IT would not have gone down well with Roberto Mancini but it was no surprise to see Sam Allardyce offer Carlos Tevez a return ticket to West Ham.
Tevez became arguably the most vilified footballer in the world when Mancini accused him of refusing to go on as substitute in Manchester City’s Champions League defeat at Bayern Munich.
Mancini received almost universal sympathy and support from his fellow managers for having been put in such a difficult situation and was applauded for announcing that, as far as he was concerned, Tevez was “finished” at City.
But amid all the furore Big Sam tried to take the errant Argentinian on loan. And even when his initial approach was rejected out of hand, he let it be known that, regardless of what Tevez had or had not done to become public enemy number one, he wasn’t prepared to give up.
“If our chairman can find the money and Tevez wants to come, then we will have him,” Allardyce said. “I have had great players in my teams and they generally win you games.”
We saw that first-hand here in Bolton where we were privileged to see Youri Djorkaeff, Jay-Jay Okocha, Ivan Campo, Fernando Hierro and Nicolas Anelka wearing Wanderers’ colours.
In fact during his reign, Wanderers built a reputation for attracting talent that appeared to be beyond their capabilities, both for reasons of finance and status.
But most of those players were other clubs’ cast-offs – immensely talented individuals who had either lost their way, were surplus to requirements or considered to be past their sell-by dates.
Kevin Davies was on the scrapheap after being dumped by Southampton in 2003 but Allardyce offered him a chance to revive his career, and Wanderers are still reaping the rewards.
With the blessing and backing of his Bolton bosses, Allardyce often took gambles other managers were not prepared to even contemplate – and in the vast majority of cases, the gambles paid off.
Picking up Okocha on a free transfer but on big wages was a major coup but Wanderers had already taken advantage of Marseille’s financial problems to recruit the outstanding Bruno N’Gotty and rescued World Cup and European Championship winner Djorkaeff from his nightmare at Kaiserslautern.
Djorkaeff was a trophy signing who raised the Reebok profile to new levels and, in turn, Wanderers gave him the opportunity to revive his international career.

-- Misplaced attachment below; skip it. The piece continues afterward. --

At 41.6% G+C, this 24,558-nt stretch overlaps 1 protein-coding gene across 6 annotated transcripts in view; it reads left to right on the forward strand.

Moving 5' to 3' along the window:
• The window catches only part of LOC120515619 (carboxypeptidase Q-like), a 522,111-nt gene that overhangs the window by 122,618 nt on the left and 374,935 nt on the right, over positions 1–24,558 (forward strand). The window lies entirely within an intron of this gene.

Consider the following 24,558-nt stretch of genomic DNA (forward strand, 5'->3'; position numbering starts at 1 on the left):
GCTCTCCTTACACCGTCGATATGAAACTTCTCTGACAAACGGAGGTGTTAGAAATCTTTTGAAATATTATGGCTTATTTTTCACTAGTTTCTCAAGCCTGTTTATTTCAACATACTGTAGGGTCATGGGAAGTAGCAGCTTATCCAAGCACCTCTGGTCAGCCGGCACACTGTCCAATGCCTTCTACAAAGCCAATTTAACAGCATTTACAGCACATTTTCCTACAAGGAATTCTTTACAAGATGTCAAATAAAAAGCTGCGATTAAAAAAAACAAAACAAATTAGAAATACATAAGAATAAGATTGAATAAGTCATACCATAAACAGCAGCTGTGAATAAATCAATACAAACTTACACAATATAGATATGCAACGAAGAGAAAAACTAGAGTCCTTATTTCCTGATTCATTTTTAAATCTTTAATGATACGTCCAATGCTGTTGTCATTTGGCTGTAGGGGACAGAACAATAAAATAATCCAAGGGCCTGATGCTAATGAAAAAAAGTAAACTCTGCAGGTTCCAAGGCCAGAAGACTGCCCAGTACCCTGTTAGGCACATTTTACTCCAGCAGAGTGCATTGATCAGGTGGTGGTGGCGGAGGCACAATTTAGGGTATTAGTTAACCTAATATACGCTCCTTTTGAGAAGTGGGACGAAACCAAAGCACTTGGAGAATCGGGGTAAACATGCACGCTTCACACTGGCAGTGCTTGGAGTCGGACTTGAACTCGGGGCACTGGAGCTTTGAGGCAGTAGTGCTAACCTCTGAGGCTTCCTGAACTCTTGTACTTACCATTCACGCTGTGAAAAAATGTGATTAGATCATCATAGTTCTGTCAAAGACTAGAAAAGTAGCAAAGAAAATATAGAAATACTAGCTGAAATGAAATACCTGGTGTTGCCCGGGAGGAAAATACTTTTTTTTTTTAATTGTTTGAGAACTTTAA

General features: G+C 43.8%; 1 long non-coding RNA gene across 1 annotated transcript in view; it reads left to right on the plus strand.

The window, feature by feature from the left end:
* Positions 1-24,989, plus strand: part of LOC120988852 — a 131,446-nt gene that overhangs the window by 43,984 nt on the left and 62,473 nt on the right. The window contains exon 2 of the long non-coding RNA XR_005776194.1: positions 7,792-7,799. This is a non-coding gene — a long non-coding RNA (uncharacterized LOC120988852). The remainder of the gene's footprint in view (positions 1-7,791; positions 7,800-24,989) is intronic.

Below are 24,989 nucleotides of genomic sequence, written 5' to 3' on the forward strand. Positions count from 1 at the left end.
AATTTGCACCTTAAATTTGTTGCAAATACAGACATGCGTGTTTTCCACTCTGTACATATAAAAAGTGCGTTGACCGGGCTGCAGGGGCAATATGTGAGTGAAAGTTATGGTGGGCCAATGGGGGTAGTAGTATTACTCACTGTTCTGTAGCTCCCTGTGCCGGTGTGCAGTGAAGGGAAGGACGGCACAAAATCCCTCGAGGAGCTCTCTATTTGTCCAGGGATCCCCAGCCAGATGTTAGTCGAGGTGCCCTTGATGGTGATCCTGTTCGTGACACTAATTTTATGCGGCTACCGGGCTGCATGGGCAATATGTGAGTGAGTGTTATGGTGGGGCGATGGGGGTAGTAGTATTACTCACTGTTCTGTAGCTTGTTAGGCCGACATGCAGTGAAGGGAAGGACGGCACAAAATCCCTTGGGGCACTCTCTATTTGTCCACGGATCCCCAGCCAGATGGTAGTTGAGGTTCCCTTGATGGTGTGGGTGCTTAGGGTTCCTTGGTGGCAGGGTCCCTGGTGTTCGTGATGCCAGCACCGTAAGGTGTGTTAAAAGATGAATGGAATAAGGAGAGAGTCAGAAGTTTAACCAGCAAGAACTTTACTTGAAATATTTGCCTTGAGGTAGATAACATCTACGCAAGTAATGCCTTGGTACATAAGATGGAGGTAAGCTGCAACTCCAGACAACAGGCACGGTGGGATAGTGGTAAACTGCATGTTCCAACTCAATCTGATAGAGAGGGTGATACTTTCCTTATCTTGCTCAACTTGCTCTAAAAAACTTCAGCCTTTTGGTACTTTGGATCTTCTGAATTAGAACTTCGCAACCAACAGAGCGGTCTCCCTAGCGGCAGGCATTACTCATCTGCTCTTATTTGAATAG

Big Sam then took Campo from Real Madrid and although it looked a dodgy decision to begin with, it turned out to be a magnificent bit of business – similarly with Bernabeu legend Hierro whose Reebok stay was memorable but disappointingly brief.
Even better was the success Wanderers had in offering Anelka a way back to mainstream European football when they paid Fenerbahce £8million for a player who 16 months later was traded on for almost double that amount.
Some gambles didn’t come off: Stig Tofting arrived from Denmark with a colourful off-field reputation and ended up in jail for assault. And, although he will argue that some of his happiest playing days were at the Reebok, opinions are divided on El-Hadji Diouf’s spell with Wanderers – a talented and effective entertainer to some while to others a player of questionable character who became an unsavoury liability – even at the bargain price of £3.5m.
But Big Sam had no qualms then, just as he would have no qualms now about taking Tevez, who earned hero status when he was previously at Upton Park.
Personally, I would be delighted if he was banned from playing football anywhere in the world for a long time.
I wouldn’t touch him with a barge pole and I’d be disappointed if Allardyce did anything that gave Tevez a way out that he clearly does not deserve.
But the fact is that some of Big Sam’s happiest days as a player were enjoyed at Preston where he was one of a team of “misfits” – veterans, discards and ne’er-dowells – which John McGrath put together and which won promotion as runners-up in Division Four in 1987.
I can see where he's coming from, but on this occasion I think Big Sam would be wiser not to get involved and let City deal with Tevez as they see fit, without any outside interference.